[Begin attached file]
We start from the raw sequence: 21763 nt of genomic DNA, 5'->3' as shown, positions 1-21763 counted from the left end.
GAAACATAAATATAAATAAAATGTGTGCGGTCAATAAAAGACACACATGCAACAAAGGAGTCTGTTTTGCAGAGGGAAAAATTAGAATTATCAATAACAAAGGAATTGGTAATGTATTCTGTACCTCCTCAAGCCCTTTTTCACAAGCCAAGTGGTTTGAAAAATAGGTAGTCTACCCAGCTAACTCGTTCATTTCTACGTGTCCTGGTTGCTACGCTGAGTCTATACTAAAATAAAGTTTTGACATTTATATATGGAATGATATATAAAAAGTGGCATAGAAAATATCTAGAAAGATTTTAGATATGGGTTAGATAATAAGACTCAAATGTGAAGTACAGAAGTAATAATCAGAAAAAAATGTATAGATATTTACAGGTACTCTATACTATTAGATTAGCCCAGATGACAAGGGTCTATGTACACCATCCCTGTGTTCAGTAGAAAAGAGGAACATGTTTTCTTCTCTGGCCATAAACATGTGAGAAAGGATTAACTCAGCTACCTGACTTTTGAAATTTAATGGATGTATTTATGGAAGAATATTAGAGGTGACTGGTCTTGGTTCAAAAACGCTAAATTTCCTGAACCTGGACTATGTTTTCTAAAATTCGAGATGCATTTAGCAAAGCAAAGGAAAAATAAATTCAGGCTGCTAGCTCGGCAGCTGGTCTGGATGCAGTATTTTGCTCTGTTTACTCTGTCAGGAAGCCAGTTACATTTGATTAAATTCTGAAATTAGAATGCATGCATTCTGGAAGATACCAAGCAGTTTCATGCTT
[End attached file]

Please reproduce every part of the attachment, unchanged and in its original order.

We start from the raw sequence: 21763 nt of genomic DNA, 5'->3' as shown, positions 1-21763 counted from the left end.
GAAACATAAATATAAATAAAATGTGTGCGGTCAATAAAAGACACACATGCAACAAAGGAGTCTGTTTTGCAGAGGGAAAAATTAGAATTATCAATAACAAAGGAATTGGTAATGTATTCTGTACCTCCTCAAGCCCTTTTTCACAAGCCAAGTGGTTTGAAAAATAGGTAGTCTACCCAGCTAACTCGTTCATTTCTACGTGTCCTGGTTGCTACGCTGAGTCTATACTAAAATAAAGTTTTGACATTTATATATGGAATGATATATAAAAAGTGGCATAGAAAATATCTAGAAAGATTTTAGATATGGGTTAGATAATAAGACTCAAATGTGAAGTACAGAAGTAATAATCAGAAAAAAATGTATAGATATTTACAGGTACTCTATACTATTAGATTAGCCCAGATGACAAGGGTCTATGTACACCATCCCTGTGTTCAGTAGAAAAGAGGAACATGTTTTCTTCTCTGGCCATAAACATGTGAGAAAGGATTAACTCAGCTACCTGACTTTTGAAATTTAATGGATGTATTTATGGAAGAATATTAGAGGTGACTGGTCTTGGTTCAAAAACGCTAAATTTCCTGAACCTGGACTATGTTTTCTAAAATTCGAGATGCATTTAGCAAAGCAAAGGAAAAATAAATTCAGGCTGCTAGCTCGGCAGCTGGTCTGGATGCAGTATTTTGCTCTGTTTACTCTGTCAGGAAGCCAGTTACATTTGATTAAATTCTGAAATTAGAATGCATGCATTCTGGAAGATACCAAGCAGTTTCATGCTT